What says it for you?
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You brought me right back to my days at the cottage in my youth.. Our screen door always shut with a “slap”. I can still hear my mom or dad telling us not let the screen door slap closed… But hey when there are five or more kids in and out it, it’s hard to remember to do that… Thanks for this lovely memory of summers gone by…
We do not have a lake house but summer on the front porch or camped in the RV beside a mountain stream is symbolized by the sounds of birds, squirrels, rooster crowing…we too enjoy having time with the grands listening to whatever they might hear from the wood edge or hollow!
Summer sounds that I enjoy are mixing the soil in the garden with a rake and shovel; the clicking of squirrels feet as they chase each other up and around a tree; voices of joggers and walkers that echo in the distance; buzzing of a hummingbird feeding in the annuals on the porch; heavy footsteps of deer in the woods out back while relaxing around a campfire; the boom of fireworks at night.
I spent my childhood summers on an island in Georgian Bay (part of the Great Lakes). Our cottage had a screen door with a spring to keep it closed. That spring creaked when the door opened and then slapped the door shut — I can hear it now. Power boats were not as common then as they are today and I can remember racing to the top of the rock with binoculars when we would hear the distant hum of a motor. We could hear the sound before the speck was large enough to identify and I would peer through the binoculars until I could see who was coming. Was it the supply boat with the mail? A taxi boat bringing someone to a nearby island? Or someone coming to visit us? All the boats were distinctive and could be identified at a great distance.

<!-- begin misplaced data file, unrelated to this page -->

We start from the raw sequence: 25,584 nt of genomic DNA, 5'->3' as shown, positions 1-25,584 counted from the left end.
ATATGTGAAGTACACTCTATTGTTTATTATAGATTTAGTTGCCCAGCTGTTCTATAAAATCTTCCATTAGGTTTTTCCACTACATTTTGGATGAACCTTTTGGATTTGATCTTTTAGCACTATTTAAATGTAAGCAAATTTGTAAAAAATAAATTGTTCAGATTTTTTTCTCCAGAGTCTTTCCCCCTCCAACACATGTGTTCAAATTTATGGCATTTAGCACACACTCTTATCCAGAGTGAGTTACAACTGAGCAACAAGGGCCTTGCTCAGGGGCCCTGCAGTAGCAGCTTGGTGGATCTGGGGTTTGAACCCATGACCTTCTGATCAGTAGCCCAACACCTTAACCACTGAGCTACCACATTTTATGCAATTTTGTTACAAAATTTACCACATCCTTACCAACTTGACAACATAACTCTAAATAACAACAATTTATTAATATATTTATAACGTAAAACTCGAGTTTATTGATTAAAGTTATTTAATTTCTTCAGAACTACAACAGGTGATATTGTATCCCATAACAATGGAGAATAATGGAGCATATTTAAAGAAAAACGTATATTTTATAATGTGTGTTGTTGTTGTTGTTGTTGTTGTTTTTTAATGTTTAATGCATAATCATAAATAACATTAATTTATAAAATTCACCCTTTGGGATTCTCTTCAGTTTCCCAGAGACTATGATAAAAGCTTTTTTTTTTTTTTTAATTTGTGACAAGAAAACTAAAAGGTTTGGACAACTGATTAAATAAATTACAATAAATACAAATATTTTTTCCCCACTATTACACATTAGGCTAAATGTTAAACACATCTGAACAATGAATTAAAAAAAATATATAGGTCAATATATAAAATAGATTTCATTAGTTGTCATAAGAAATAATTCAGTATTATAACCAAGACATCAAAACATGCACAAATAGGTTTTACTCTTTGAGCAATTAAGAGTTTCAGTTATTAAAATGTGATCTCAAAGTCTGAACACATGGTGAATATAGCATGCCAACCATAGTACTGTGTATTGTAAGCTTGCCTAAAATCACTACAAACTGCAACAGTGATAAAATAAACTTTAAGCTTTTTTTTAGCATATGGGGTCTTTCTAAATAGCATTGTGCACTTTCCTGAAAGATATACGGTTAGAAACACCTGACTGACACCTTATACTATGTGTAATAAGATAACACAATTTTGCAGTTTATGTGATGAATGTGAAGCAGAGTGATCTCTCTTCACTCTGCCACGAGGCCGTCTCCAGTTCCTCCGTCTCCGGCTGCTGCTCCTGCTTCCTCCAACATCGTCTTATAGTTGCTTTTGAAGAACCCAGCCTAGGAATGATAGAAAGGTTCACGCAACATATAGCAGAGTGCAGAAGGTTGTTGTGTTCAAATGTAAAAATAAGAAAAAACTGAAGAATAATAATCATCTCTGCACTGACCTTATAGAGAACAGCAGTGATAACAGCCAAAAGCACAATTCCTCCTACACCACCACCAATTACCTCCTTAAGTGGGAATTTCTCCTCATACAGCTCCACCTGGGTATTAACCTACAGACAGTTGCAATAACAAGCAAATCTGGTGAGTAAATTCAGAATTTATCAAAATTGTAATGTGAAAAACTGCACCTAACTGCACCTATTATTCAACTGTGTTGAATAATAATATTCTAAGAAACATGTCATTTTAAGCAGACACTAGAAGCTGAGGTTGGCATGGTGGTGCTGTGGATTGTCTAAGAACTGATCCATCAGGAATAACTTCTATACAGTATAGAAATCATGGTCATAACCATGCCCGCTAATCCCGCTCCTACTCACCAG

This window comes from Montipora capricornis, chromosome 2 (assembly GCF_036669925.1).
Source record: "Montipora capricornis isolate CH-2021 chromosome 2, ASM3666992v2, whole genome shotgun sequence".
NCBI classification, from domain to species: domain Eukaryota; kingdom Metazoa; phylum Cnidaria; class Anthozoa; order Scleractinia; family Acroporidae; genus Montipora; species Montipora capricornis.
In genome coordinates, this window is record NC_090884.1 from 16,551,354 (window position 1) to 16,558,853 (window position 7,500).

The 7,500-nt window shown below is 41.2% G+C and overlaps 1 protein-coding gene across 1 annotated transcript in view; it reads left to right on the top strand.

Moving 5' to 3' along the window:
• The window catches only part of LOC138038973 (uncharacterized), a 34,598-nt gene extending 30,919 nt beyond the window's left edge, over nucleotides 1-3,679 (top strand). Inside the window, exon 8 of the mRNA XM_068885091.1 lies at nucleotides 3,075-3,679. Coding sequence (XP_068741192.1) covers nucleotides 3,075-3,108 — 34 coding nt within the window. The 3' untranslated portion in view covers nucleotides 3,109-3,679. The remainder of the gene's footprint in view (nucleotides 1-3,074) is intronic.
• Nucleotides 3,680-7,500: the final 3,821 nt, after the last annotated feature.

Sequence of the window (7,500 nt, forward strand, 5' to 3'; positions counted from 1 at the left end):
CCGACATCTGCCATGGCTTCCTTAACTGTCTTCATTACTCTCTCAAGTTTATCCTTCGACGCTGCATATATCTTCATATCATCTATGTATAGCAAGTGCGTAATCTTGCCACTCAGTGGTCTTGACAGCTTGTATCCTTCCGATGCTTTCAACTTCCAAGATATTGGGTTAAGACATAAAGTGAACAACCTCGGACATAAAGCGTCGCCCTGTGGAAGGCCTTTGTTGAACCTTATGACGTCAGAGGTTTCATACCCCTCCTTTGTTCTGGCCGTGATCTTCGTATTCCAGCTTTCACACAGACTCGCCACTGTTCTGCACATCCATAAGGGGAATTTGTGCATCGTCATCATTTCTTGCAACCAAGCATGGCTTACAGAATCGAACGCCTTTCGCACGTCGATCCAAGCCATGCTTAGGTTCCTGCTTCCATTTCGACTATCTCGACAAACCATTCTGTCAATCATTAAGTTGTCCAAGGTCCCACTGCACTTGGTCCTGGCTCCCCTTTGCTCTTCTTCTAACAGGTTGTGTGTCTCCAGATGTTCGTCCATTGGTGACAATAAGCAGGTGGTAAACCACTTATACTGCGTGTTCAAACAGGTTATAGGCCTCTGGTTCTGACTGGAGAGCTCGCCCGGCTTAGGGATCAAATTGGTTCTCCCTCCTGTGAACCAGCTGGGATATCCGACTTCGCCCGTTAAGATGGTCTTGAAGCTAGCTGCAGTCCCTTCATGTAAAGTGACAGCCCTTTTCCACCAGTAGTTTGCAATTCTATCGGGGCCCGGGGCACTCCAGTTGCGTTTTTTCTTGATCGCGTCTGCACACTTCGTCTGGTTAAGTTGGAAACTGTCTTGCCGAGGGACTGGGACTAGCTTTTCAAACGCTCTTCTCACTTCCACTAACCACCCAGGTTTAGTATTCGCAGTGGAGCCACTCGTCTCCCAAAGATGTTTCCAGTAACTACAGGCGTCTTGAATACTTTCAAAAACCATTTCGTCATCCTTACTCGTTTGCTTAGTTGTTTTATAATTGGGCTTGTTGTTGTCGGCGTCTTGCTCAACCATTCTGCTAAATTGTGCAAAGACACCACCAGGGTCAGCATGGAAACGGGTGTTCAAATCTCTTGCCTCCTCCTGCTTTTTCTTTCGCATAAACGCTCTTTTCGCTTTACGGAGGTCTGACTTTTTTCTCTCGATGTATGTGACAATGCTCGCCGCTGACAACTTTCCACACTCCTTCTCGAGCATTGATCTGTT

All kinds of birds hummed and chirped and screeched, chipmunks and squirrels chattered as they gathered their winter supply of acorns and other little creatures made a rustling sound as they scurried through the tall grass that grew in little patches in the spaces between the rocks. And there were the sounds of water, crashing on Stony Beach behind the cottage when the wind was from the west, quietly lapping on the shore in the still of the night or drumming on the roof as it poured from the sky during a wild storm.
It’s not the same anymore — now there is the constant hum and roar of boats coming and going through the channel — and they all look alike with white fibreglass hulls and outboard motors on the back and the sound of raucous music pouring from their stereo systems that are cranked up so that the passengers can hear it above the engine noise. No it’s not the same anymore but sometimes early in the morning you can still experience the quiet stillness when the only sounds are the birds and animals waking up for the day.
I have been exactly where you are. I have experienced everything you have written. As a child until I was 10 and 40 years later as an adult renting and revisiting the childhood Camp my Dad had built for us but unfortunately had sold. I can hear the sounds and smell the smells that are uniquely summer, camp and the lake just as you described them. Thanks for the memories!